Revealed: Knife crime up more than 40% in Merseyside

In Merseyside Police, officer numbers have dropped by 23% over the last decade
In Merseyside Police, officer numbers have dropped by 23% over the last decade

Knife offences in Merseyside have increased by more than 40 per cent in the last four years, the latest figures show.

Police chiefs called for emergency funding to halt the surge in knife crime. They met Home Secretary Sajid Javid following a spate of fatal stabbings in different parts of the UK.

Merseyside Police investigated 945 offences involving a knife or a sharp weapon between April 2017 and March 2018, according to the Office for National Statistics.

That is a 43% increase since 2013-14, when there were 661 cases, and an 18% rise over the last year.

There are 67 knife offences per 100,000 people in Merseyside, slightly lower than the national average of 69 per 100,000.

Nationally the most common offence involving a knife or sharp object was assault with intent to cause serious harm, followed by robbery.

Across England and Wales, the number of fatal stabbings hit the highest level since comparable records began, more than 70 years ago.

The chairwoman of the National Police Chiefs’ Council said emergency funding was needed to tackle rising knife crime.

Sarah Thornton told the BBC: “It needs some emergency funding. We need to have more officer hours on the streets.

“We just haven't got the capacity, we just haven't got the officers at the moment so we need some money now to pay for overtime and to pay for mutual aid between forces."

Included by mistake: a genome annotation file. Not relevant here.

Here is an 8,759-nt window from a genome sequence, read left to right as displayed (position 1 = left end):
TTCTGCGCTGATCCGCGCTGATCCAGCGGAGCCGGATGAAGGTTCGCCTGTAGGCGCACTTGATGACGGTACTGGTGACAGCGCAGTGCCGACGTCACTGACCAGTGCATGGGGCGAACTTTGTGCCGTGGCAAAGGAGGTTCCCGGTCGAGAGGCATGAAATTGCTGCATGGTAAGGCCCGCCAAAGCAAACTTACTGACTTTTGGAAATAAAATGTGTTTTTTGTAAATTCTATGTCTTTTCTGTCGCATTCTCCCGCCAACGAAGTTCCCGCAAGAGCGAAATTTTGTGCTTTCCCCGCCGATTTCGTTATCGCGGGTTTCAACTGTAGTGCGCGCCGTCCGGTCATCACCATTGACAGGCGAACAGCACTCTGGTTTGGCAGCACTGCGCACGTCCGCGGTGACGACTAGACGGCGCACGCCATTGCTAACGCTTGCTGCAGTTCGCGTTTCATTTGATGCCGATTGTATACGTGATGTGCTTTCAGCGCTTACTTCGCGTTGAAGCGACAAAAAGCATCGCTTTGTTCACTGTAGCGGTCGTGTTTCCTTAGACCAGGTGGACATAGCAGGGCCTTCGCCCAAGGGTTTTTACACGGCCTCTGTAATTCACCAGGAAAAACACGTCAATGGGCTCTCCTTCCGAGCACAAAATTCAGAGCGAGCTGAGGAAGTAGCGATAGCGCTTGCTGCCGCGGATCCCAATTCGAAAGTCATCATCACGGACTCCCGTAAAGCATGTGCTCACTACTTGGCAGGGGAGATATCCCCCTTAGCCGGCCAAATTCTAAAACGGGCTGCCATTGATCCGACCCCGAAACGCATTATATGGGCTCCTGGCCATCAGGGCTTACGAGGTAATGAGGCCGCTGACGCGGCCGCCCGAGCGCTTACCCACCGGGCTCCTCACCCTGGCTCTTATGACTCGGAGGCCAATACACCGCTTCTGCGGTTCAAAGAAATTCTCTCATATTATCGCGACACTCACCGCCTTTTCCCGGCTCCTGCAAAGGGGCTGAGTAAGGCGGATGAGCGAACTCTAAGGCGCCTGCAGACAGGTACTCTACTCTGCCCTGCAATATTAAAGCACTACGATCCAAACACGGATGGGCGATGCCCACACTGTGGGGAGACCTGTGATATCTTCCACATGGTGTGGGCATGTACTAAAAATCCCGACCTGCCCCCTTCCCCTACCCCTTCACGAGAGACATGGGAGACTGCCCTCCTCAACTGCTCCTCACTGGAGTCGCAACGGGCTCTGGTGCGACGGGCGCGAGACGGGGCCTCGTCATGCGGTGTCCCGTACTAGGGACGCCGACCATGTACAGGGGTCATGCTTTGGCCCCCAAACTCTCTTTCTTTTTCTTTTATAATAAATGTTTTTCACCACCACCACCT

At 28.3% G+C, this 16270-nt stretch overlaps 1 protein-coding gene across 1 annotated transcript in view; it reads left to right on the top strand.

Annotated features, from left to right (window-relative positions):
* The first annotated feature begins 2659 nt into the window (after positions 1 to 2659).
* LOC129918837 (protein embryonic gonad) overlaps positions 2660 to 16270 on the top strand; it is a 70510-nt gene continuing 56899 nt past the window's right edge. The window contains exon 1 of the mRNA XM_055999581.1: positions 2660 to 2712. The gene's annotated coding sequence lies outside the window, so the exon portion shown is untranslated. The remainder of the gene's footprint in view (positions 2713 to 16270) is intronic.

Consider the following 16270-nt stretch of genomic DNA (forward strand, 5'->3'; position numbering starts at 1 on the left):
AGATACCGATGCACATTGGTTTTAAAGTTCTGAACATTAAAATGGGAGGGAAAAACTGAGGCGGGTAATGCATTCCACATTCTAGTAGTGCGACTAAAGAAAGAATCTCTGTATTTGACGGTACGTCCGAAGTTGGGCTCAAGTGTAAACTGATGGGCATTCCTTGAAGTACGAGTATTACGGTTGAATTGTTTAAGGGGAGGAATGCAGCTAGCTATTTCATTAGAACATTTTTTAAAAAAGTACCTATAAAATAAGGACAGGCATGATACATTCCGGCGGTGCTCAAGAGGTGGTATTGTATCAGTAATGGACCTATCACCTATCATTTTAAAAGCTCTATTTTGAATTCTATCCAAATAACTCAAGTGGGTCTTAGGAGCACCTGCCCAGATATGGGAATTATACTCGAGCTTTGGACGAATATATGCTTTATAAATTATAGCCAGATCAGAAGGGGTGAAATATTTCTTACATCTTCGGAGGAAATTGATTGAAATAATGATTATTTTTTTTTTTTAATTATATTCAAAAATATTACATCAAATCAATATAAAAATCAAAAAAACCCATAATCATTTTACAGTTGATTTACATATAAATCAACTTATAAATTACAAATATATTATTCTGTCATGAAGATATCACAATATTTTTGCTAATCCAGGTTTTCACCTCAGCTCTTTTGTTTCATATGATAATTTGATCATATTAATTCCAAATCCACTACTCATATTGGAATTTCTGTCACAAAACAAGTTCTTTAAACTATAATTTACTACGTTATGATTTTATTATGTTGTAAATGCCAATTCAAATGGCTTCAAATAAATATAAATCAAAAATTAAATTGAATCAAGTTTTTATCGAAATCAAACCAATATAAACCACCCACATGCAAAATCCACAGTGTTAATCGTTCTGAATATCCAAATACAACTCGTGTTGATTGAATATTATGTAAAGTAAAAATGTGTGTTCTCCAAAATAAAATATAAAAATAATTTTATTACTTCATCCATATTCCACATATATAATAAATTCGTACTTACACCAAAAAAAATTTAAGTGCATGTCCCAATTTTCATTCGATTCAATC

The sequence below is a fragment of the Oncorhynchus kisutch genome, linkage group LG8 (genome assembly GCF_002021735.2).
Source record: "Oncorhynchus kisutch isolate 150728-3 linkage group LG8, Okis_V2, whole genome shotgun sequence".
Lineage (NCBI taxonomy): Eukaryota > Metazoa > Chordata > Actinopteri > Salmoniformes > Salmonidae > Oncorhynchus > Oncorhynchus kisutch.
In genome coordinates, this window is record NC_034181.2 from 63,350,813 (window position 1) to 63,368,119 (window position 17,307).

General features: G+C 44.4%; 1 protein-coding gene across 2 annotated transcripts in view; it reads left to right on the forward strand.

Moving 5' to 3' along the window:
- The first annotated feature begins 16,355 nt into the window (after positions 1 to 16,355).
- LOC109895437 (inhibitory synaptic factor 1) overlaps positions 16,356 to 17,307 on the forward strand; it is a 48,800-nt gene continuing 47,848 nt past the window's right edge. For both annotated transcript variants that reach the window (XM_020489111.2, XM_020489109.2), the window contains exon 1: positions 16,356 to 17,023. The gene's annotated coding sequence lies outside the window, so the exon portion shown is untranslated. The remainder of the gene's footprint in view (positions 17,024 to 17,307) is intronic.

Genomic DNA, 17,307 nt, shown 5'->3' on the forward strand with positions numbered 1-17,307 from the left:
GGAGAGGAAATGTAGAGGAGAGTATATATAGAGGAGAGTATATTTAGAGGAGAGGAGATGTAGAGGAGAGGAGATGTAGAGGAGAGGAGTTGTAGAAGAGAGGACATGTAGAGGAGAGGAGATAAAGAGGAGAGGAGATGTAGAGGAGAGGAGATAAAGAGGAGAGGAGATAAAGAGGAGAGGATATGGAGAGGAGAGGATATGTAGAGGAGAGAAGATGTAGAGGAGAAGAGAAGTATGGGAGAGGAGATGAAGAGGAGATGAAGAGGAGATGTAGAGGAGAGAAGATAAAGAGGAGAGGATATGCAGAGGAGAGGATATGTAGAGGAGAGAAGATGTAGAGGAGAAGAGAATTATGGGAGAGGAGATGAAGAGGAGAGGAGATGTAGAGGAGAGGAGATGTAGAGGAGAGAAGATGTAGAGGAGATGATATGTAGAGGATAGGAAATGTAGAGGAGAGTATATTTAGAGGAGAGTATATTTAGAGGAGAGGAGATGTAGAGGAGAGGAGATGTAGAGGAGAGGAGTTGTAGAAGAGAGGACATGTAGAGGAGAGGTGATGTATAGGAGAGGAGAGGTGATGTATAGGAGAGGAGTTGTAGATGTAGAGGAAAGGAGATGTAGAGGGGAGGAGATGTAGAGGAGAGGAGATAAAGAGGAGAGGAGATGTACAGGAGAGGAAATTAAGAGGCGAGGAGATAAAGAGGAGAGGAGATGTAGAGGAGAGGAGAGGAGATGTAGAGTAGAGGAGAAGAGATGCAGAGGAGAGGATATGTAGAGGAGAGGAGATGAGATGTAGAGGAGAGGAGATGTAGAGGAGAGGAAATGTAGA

Ms Thornton said tackling knife crime should also involve "local authorities, health, education, parents and families".

Referring to the Prime Minister's rejection of a link between less policing and more knife crime, she added: "Look at the facts, there are fewer police officers doing less policing and there's more crime."

In Merseyside Police, officer numbers have dropped by 23% over the last decade.

Home Office data shows the force had 3,409 officers in September last year, compared with 4,414 in September 2010.

Across England and Wales, the number of police officers has dropped by almost 20,000 since 2010.

Following the meeting with police, the Home Secretary said: "I think police resources are very important to deal with this. We've got to do everything we can.

"I'm absolutely committed to working with the police in doing this. We have to listen to them when they talk about resources."

Mr Javid also said he wanted the police to have "more confidence" in using stop-and-search.

The Prime Minister announced she would be holding a summit to explore "what more we can do as a whole society to tackle" knife crime.